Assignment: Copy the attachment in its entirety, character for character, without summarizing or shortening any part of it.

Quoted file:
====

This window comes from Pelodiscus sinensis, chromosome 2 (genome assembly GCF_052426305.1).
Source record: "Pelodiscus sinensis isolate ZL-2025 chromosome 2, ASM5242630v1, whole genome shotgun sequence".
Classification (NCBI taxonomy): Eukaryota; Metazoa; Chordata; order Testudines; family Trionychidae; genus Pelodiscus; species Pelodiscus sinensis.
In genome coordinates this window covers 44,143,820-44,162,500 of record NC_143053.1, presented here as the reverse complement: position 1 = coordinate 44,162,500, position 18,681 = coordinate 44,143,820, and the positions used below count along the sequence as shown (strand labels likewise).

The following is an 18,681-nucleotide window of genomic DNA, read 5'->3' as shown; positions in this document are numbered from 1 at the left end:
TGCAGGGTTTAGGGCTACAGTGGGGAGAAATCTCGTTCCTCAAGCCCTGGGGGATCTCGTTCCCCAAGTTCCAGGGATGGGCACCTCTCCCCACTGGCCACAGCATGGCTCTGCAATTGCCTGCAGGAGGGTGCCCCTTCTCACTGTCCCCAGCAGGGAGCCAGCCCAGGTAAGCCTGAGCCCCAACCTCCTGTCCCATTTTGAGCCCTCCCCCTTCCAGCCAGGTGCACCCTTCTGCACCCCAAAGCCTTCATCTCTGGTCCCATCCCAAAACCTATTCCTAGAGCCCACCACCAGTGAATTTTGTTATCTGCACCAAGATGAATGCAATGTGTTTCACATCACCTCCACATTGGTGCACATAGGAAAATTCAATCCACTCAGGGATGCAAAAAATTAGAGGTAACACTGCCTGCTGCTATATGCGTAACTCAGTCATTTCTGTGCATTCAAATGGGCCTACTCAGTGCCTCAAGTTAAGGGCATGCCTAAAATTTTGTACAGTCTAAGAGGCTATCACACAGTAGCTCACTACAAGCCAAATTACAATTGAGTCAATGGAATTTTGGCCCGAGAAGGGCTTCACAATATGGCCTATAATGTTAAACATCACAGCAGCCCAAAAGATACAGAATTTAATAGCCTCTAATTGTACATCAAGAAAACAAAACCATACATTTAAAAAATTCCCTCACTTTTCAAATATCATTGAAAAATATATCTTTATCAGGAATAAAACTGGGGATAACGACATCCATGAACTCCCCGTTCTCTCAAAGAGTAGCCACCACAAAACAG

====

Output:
This window comes from Pelodiscus sinensis, chromosome 2 (genome assembly GCF_052426305.1).
Source record: "Pelodiscus sinensis isolate ZL-2025 chromosome 2, ASM5242630v1, whole genome shotgun sequence".
Classification (NCBI taxonomy): Eukaryota; Metazoa; Chordata; order Testudines; family Trionychidae; genus Pelodiscus; species Pelodiscus sinensis.
In genome coordinates this window covers 44,143,820-44,162,500 of record NC_143053.1, presented here as the reverse complement: position 1 = coordinate 44,162,500, position 18,681 = coordinate 44,143,820, and the positions used below count along the sequence as shown (strand labels likewise).

The following is an 18,681-nucleotide window of genomic DNA, read 5'->3' as shown; positions in this document are numbered from 1 at the left end:
TGCAGGGTTTAGGGCTACAGTGGGGAGAAATCTCGTTCCTCAAGCCCTGGGGGATCTCGTTCCCCAAGTTCCAGGGATGGGCACCTCTCCCCACTGGCCACAGCATGGCTCTGCAATTGCCTGCAGGAGGGTGCCCCTTCTCACTGTCCCCAGCAGGGAGCCAGCCCAGGTAAGCCTGAGCCCCAACCTCCTGTCCCATTTTGAGCCCTCCCCCTTCCAGCCAGGTGCACCCTTCTGCACCCCAAAGCCTTCATCTCTGGTCCCATCCCAAAACCTATTCCTAGAGCCCACCACCAGTGAATTTTGTTATCTGCACCAAGATGAATGCAATGTGTTTCACATCACCTCCACATTGGTGCACATAGGAAAATTCAATCCACTCAGGGATGCAAAAAATTAGAGGTAACACTGCCTGCTGCTATATGCGTAACTCAGTCATTTCTGTGCATTCAAATGGGCCTACTCAGTGCCTCAAGTTAAGGGCATGCCTAAAATTTTGTACAGTCTAAGAGGCTATCACACAGTAGCTCACTACAAGCCAAATTACAATTGAGTCAATGGAATTTTGGCCCGAGAAGGGCTTCACAATATGGCCTATAATGTTAAACATCACAGCAGCCCAAAAGATACAGAATTTAATAGCCTCTAATTGTACATCAAGAAAACAAAACCATACATTTAAAAAATTCCCTCACTTTTCAAATATCATTGAAAAATATATCTTTATCAGGAATAAAACTGGGGATAACGACATCCATGAACTCCCCGTTCTCTCAAAGAGTAGCCACCACAAAACAG